Sunday, May 26, 2013

How Do You Measure, Measure How Far You've Come in a Year?

Monday night I went to my Birthright reunion.  I approached the event with mixed feelings.   At the most basic level, I always get a little bit of anxiety in any situation involving Judaism or Israel, because my obsession with exploring different views of Middle Eastern history makes it difficult to keep my mouth shut when I feel like only one perspective is being explored.   Unlike most of the people on the trip, I went to Israel when I was 18 on a March of the Living trip, and the closed-mindedness I encountered then was so confusing that it was almost ten years before I could begin to feel like I had a place in that conversation, so for me the trip was less about learning the history of the region and meeting Israelis for the first time than it was reclaiming my Jewish identity.  My initial impetus for finally deciding to go on Birthright was to extend my trip and not only connect with some of my family out there, but also travel to the West Bank and Turkey to get a more well-rounded experience than I had when I was in high school.  But at the last minute those plans fell through, and on our ten-day trip last July I spent a lot of my time frustrated about how our tour guides were subtly pushing this narrative of Israeli and Jewish history that conflated history, politics, and religion in a way that was deeply troubling to me.  I felt bad that I couldn't just relax and enjoy the ride like those who were visiting Israel and developing a relationship to Judaism for the first time. Though these issues were important to me, I didn't want to be the one to (figuratively) tell everyone that Santa Claus wasn't real.

But politics was not the only thing giving me stress that week.
My Birthright trip fell right in the middle of a huge transitional period in my life.  I was still settling into my third apartment of the year and had just begun working at Trader Joe's, which was giving me a hard time about leaving for ten days when I had been barely working there for two months, and the reason I was unable to extend my trip was because it would have pushed me beyond the maximum 21 days a crew member was allowed to miss and stay on track for health insurance.  I was so pissed off that some stupid job at a grocery store would get in the way of this once in a lifetime experience I had been planning since February, before I quit my canvassing job at Public Outreach.  And though I had recently received confirmation from Rutgers that I would be teaching in the fall, I was still reeling from the revelation that low student evaluations during the fall semester had almost caused the Writing Program to not take me back again. If I had more confidence, I probably should have just quit Trader Joe's and done the trip I wanted and trusted myself to find some other insurance-providing gig or even buy my own health insurance when I returned, but after a series of devastating professional setbacks, I had serious doubts in my abilities.    Better hang onto the situation I had, lest karma smite me where I stood for my lack of gratitude and upbraid me once again.  On top of all that, I was working on a children's play for a friend's theatre company that just wasn't coming together, and instead of chocking it all up to typical twists in the creative process, I was guilt-wracked and took it as evidence for my lack of ability to commit to a project and this was why I didn't even deserve the theatre residency that had rejected me the summer before.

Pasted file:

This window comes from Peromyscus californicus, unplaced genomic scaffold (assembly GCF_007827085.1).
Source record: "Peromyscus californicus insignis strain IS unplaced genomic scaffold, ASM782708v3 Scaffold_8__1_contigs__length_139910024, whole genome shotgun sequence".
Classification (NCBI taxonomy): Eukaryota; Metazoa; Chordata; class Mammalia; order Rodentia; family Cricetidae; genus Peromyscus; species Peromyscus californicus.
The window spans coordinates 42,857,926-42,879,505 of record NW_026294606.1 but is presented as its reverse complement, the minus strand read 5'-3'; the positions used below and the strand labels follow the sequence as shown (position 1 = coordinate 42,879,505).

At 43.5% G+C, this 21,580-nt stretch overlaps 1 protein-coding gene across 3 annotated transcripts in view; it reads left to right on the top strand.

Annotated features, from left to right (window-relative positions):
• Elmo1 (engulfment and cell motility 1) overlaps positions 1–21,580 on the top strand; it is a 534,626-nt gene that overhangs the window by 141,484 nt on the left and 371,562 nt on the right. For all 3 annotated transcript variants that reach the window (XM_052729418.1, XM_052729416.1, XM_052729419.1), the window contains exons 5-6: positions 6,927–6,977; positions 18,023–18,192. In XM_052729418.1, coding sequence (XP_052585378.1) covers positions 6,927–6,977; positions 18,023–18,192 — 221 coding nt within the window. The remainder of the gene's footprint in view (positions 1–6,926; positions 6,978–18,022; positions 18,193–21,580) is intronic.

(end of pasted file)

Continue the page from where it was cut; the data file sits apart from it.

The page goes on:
So yeah...I was in a pretty low place, and it was hard not to feel even more inadequate next to some of the fascinating and accomplished people on my trip, from urban farmers, translators, to chefs, to journalists, to hospital administrators.  Even those who didn't necessarily have professional jobs had clear plans for their lives and were aggressively pursuing their personal goals while I was barely treading water.  On the flip side, there was the social pressure of being in a confined group of people and struggling to make the right alliances and align myself with the "cool kids," even though were well all grown-ass adults.  It was college orientation all over again.  I found myself crying at the fear that I wasn't fitting in, and then feeling horrible that I had let all these relative strangers into my crazy.